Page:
He tried Rishi Dhawan in Australia, going against his own previous remarks, and the Himachal Pradesh all-rounder acquitted himself fairly well, but only in relation to the others. He is not a quick bowler by any standards and his batting is unproven; it would be surprising if he was a part of the side at the next World Cup.

The biggest headache, however, has been the bowling. Dhoni has complained endlessly of the need for more discipline in the final 10 overs. Mohammed Shami led the attack during the World Cup, bowling smartly at the death, and his absence was dearly felt, not just in Australia but also during the home series against South Africa.

Ishant Sharma does not convince as the leader of the bowling attack, while Bhuvneshwar Kumar has regressed. He bowls quicker now, but his accuracy and swing are not what they used to be.

Umesh Yadav’s economy rate since the World Cup is a shocking 7.18; as impressive as his performance in the Delhi Test against South Africa was, he could not bowl a decent yorker in Australia. Yadav’s work in Melbourne was especially worrying. “If you take the deep fine leg slightly wider, then that’s one area where you don’t want to get hit for a boundary. And that’s where off the two next balls, back-to-back boundaries are hit. It’s a bit disappointing because the bowlers have played a lot of games, and you want to avoid that kind of a boundary. I can only try to create more pressure by making field changes. But at the end of the day, it’s about execution,” Dhoni said.

If India is to improve as a one-day side, it needs a settled middle-order, a big hitter, an all-rounder and bowlers who can build pressure. Pandey’s hundred has bought him time now, and it was interesting that after the Sydney win he spoke of No. 4 being his best position, while Dhoni said he saw him as a fit for No. 5. This is no major issue, although the question of where he will bat in relation to Rahane should be answered soon.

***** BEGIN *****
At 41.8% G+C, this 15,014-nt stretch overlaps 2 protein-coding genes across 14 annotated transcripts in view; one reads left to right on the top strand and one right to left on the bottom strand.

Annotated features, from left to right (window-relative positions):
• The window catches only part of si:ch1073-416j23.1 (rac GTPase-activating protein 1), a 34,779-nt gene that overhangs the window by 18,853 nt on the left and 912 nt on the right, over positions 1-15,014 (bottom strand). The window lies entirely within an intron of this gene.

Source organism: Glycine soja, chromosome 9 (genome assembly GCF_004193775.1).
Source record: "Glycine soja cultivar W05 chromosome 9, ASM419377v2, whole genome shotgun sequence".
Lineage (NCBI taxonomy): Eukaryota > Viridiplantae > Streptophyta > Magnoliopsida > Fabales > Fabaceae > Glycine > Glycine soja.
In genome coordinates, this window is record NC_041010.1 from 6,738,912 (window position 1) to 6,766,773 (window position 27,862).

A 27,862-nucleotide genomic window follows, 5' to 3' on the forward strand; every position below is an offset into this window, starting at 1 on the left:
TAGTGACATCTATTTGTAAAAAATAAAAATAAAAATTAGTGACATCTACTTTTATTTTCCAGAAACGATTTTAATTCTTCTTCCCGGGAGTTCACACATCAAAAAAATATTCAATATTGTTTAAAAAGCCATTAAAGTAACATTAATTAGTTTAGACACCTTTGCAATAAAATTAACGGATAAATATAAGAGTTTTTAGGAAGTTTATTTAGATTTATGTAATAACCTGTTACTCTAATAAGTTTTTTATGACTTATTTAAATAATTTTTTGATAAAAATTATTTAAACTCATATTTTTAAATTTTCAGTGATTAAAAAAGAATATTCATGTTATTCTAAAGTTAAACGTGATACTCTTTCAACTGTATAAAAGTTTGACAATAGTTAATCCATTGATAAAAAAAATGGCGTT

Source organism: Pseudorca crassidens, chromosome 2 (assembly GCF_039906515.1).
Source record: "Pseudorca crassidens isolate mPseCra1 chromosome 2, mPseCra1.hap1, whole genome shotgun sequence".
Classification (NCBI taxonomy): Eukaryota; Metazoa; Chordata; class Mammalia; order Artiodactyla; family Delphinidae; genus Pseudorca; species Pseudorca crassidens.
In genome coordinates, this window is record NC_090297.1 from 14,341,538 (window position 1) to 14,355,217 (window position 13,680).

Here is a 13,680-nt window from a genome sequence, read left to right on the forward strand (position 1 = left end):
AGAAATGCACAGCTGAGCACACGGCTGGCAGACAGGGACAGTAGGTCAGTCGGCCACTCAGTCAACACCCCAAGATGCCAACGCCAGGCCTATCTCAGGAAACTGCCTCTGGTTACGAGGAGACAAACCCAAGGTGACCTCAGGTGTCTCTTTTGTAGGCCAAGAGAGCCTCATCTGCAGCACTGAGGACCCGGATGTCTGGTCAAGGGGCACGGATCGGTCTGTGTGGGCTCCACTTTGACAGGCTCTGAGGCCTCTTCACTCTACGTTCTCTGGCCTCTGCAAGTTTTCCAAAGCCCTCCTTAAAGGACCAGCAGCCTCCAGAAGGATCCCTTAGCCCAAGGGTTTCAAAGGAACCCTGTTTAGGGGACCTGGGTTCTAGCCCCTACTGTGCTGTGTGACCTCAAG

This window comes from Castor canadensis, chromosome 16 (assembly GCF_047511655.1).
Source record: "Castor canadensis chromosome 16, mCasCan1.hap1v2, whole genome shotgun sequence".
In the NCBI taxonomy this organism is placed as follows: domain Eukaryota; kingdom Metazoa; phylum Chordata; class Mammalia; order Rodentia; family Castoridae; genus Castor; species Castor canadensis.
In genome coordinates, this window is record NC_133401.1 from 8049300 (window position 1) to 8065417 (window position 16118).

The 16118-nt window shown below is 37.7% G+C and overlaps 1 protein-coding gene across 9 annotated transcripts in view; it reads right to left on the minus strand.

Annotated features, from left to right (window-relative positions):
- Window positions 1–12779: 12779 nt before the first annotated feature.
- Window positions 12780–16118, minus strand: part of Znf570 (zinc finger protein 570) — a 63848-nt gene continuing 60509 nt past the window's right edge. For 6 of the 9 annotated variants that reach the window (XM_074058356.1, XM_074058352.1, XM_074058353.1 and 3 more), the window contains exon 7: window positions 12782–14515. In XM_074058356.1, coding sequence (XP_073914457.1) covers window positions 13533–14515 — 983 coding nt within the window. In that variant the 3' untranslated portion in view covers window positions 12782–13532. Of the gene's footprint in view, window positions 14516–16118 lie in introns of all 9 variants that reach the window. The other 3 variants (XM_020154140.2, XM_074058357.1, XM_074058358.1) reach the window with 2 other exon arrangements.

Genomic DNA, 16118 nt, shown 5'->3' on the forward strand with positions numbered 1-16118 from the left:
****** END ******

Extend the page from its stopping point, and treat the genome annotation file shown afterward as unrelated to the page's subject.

On the bowling front, Bumrah showed promise at the SCG, sending down excellent yorkers. Ishant, he and Shami should make a decent combination. What is worrying, though, is that Bumrah was not originally part of the one-day side, and that Pandey and he featured only because other players were injured.

Dhoni has shown himself to be rigid and unwilling to experiment. “In Indian cricket, we are used to getting complete products,” he complained in Perth. “Right from the late 80s, we got cricketers who were ready to play international cricket. Once they made their debuts, they were there for 10-15 years. I think that trend is changing slowly. Even with the batsmen, they have been part of the side for a while, but we’ve still had to groom them. The same applies to the bowlers. We do not have the luxury of just picking up complete products who can start delivering from the first game. It’s very important to identify talent and give them that exposure quite quickly and we get to see how they handle pressure and the areas where they need to improve.”

It seemed more an excuse than anything else. After the final ODI of the VB Series, Dhoni was asked if Pandey should have been called up much earlier, and he offered a surprising answer, washing his hands off the matter. “It is a very difficult one, and that is where the selectors do their job,” he said. “Frankly, if you asked me today who is performing well in domestic cricket, I don’t have any clue. It all depends on the selectors. They are the ones that are watching the domestic games, the big games, India A and all that. I feel when there is a chance, when it comes to selections, I rely a lot on the selectors, especially when it comes to picking somebody new. Let’s say somebody who needs to bat lower down the order. You have to rely on the selector. You need to have that trust. They are the ones who are watching them. If they strongly feel this is a youngster we need to promote, you have to. At the end of the day all of them are good. What is important to see is how they handle pressure at the international arena. Other than that I don’t think we are short of talent.”

It seemed like an attempt to shift the blame, and it made Dhoni seem like he was carping. Finally, there is the question of leadership and Dhoni’s own place in the side to be answered. Sandeep Patil, Chairman of the selection committee, made it very clear in Mumbai that Dhoni would lead the side until the end of the T20 World Cup. The selectors wanted to send out a message, Patil said, and quash all speculation over his future. Once that tournament is over though, there could be bigger shifts in the Indian ODI setup.